SSEC Summer School

Some professionals may be a little bit jealous that teachers get the summer off. Well, teachers don't necessarily get the whole summer off. Laser i3 school districts in North Carolina, Texas, and New Mexico are currently undergoing summer professional development that brings the teachers back into the classroom and puts them on the other side of the desk.

Two groups of teachers participated in training in Houston, Texas, last week. The first participants were elementary and middle school teachers whose schools are currently using units from the Science and Technology Concepts (STC)TM curriculum. The sessions focused on deepening content knowledge through inquiry while strengthening pedagogy, exploring student thinking, and learning to address misconceptions in a peer-to-peer setting. For example, in grades 1 and 2, they may teach students about clouds in a unit on weather. Learning would focus on different types of clouds, some names of clouds, and what the different types look like. To increase background knowledge, the facilitators and co-facilitators introduce some higher-level content, like under what type of pressure and density conditions the clouds form and how convection in the atmosphere helps create the weather that we experience around us. The discussions on pressure and density are not designed to be taken back and taught in a first- or second-grade classroom; rather, they give the teachers a richer foundation of understanding and more of the backstory that relates to the subjects they teach.

As an observer, the process increased my understanding of certain weather-related phenomena too. It can be difficult to memorize the properties of high- and low-pressure systems. Instead, a visual picture of people standing huddled close together is a good way to model high pressure, for example, and remember that the density would be higher because the people are packed closer together and they cannot move around as easily as they would modeling a low-pressure system.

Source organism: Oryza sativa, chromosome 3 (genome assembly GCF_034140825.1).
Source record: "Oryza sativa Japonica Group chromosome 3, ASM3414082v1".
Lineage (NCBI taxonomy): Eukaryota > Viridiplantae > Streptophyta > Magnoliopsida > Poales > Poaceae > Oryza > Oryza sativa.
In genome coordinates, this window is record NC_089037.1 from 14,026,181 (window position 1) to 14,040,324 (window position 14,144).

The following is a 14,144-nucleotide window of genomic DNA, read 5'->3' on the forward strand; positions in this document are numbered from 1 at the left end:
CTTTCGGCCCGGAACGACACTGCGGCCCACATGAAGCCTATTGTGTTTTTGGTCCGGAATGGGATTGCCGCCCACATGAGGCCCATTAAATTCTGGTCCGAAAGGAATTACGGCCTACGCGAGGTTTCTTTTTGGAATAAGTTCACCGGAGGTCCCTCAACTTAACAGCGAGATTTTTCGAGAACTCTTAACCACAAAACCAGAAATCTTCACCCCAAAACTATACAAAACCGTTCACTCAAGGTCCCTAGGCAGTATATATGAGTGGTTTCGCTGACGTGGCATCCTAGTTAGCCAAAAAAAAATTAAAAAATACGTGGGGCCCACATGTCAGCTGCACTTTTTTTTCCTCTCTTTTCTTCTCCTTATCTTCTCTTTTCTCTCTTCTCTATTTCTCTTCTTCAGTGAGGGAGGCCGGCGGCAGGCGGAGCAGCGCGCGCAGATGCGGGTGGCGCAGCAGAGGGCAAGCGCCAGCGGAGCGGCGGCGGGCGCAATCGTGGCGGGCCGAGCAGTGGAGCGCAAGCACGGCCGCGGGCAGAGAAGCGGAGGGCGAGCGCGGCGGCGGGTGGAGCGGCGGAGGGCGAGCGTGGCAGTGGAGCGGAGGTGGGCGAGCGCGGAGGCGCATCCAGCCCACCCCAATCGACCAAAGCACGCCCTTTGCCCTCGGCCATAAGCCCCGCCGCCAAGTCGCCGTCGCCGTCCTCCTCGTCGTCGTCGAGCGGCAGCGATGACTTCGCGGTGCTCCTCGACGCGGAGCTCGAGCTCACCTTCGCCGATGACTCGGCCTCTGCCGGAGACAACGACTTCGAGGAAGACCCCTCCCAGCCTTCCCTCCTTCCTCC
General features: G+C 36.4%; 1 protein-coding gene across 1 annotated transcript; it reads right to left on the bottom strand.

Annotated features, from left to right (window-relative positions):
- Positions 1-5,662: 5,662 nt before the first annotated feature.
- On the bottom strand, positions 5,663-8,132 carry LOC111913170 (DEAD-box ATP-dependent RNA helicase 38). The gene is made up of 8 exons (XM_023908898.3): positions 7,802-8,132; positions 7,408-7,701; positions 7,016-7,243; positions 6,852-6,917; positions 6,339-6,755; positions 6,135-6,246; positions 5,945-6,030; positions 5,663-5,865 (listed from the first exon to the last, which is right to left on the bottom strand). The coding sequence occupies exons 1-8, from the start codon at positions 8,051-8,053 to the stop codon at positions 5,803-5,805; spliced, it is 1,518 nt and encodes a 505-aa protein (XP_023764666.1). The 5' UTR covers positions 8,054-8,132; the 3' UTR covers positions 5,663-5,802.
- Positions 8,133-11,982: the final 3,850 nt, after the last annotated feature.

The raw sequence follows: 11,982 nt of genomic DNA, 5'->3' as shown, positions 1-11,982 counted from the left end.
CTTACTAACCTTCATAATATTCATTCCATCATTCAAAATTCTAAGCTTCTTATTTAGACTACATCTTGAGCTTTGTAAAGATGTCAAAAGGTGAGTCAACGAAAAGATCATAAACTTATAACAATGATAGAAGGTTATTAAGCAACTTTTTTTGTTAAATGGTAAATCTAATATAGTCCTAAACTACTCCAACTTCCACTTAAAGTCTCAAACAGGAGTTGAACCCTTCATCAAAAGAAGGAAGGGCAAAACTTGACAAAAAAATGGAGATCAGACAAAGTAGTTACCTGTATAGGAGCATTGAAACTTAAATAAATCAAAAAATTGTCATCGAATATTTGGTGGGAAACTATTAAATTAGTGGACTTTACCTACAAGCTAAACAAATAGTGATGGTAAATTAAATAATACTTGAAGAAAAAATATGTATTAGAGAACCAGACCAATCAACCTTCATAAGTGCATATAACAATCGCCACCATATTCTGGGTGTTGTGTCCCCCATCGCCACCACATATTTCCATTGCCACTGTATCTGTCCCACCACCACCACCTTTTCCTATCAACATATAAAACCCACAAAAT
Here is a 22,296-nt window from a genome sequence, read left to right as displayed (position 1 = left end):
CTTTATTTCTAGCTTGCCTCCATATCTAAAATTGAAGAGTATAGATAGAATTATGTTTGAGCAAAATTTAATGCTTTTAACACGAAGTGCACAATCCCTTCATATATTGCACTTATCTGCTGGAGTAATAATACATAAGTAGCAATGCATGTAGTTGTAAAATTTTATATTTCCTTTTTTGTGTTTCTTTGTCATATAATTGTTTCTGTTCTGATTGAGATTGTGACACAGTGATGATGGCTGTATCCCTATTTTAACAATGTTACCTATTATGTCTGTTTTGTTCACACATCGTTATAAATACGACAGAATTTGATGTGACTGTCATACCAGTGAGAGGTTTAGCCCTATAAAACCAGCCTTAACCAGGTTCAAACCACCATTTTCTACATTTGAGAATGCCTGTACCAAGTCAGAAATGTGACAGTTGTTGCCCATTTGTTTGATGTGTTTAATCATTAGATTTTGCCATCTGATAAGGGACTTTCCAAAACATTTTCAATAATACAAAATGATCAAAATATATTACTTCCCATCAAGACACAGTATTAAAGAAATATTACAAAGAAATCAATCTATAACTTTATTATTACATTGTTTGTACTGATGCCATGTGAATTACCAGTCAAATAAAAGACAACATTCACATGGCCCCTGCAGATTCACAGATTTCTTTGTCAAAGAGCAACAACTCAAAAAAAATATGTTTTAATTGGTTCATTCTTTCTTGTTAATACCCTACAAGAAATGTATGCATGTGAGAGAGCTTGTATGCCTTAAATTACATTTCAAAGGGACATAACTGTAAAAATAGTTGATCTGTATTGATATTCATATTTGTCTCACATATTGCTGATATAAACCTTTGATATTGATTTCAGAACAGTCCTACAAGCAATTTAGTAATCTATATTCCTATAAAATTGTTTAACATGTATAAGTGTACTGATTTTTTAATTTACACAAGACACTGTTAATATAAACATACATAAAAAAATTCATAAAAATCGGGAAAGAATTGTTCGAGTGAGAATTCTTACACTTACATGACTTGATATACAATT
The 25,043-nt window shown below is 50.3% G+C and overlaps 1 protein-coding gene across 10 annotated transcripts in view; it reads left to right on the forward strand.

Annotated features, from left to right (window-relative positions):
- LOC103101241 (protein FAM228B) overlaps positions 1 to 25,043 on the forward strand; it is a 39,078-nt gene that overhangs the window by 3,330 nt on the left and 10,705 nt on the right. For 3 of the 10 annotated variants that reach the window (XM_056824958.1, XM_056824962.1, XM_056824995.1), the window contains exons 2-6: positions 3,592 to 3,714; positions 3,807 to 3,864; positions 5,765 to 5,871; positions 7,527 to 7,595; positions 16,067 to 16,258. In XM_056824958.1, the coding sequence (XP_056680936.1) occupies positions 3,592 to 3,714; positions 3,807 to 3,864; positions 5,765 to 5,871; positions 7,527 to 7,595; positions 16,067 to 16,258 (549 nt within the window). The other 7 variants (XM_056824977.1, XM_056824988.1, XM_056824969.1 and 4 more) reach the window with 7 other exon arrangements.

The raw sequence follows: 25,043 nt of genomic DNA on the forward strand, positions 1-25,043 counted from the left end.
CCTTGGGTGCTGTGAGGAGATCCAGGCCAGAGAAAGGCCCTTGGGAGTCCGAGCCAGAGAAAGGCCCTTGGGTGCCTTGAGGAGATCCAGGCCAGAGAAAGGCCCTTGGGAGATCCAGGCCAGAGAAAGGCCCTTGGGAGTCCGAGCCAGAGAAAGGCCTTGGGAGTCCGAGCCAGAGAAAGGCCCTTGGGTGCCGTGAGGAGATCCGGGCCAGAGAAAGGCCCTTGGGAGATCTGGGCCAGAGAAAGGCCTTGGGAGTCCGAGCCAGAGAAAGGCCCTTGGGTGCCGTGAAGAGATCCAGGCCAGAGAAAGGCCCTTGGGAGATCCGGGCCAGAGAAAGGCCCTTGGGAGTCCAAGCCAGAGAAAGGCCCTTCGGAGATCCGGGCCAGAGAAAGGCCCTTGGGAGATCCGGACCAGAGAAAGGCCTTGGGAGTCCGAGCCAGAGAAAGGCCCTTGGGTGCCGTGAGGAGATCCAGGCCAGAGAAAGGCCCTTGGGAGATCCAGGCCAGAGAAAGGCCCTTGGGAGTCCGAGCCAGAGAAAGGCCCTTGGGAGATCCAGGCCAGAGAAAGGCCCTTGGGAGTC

Halfway through the week, a different level of training began for the teachers from schools that are just beginning to implement STC curriculum. These teachers go through the STC curriculum guides from cover to cover with trainers and local teachers to get hands-on exposure to a unit. They perform every activity in every lesson just as though they were the students. From writing down what we initially know about earthquakes to modeling the waves with a spring and volcanic ash with cornstarch to taking an assessment, teachers leave training equipped with all of the tools they need to teach the unit and some great first-hand experience working with the materials. I can attest that it takes an awful lot of force hitting a surface to move the pen in the seismograph setup. A helpful hint from the facilitator was to hit the table with a shoe rather than our own hands, but it still took a good whack to get the pen to move a good distance from the center of the paper. This classroom training environment also allows the facilitators and the trainees to bounce ideas off one another, like the types of food that they have used to represent layers of Earth or plate shifting.

It is also possible for the experiment to go wrong, like the P wave taking longer to bounce back than the S wave or sand holding less water than it is supposed to hold. When these outcomes happen (and they did), it is good for teachers to know what factors may have produced unexpected results and encourage students to discuss the results and replicate the investigation.

As a member of the Smithsonian Science Education Center staff, I see a lot of drafts of lessons that will be part of the next edition of STC curriculum, and I must say that looking at two-dimensional photos of materials does not compare to seeing the actual materials being built and used in the classroom. Everyone gets engaged in the building process and then excited, asking "What's it going to do?" or "What's going to happen?" Attending this professional development week made the work I have been doing for the publications team leap off the page and come to life.

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About the Author

Patti Marohn

Patricia Marohn is the Managing Editor with the Curriculum and Communication division. She has a BA in Journalism from Loyola University Chicago. She worked for two major television networks, WGN and Fox, during her time in Chicago. She transitioned into publishing in Washington, DC, training as a copy editor with the American Geophysical Union, where she edited the Journal of Geophysical Research and Geophysical Research Letters. She joined the SSEC in 2013. She has developed and managed the editorial style that the SSEC uses for all of its publications, including print and online material. She also writes content for SSEC products.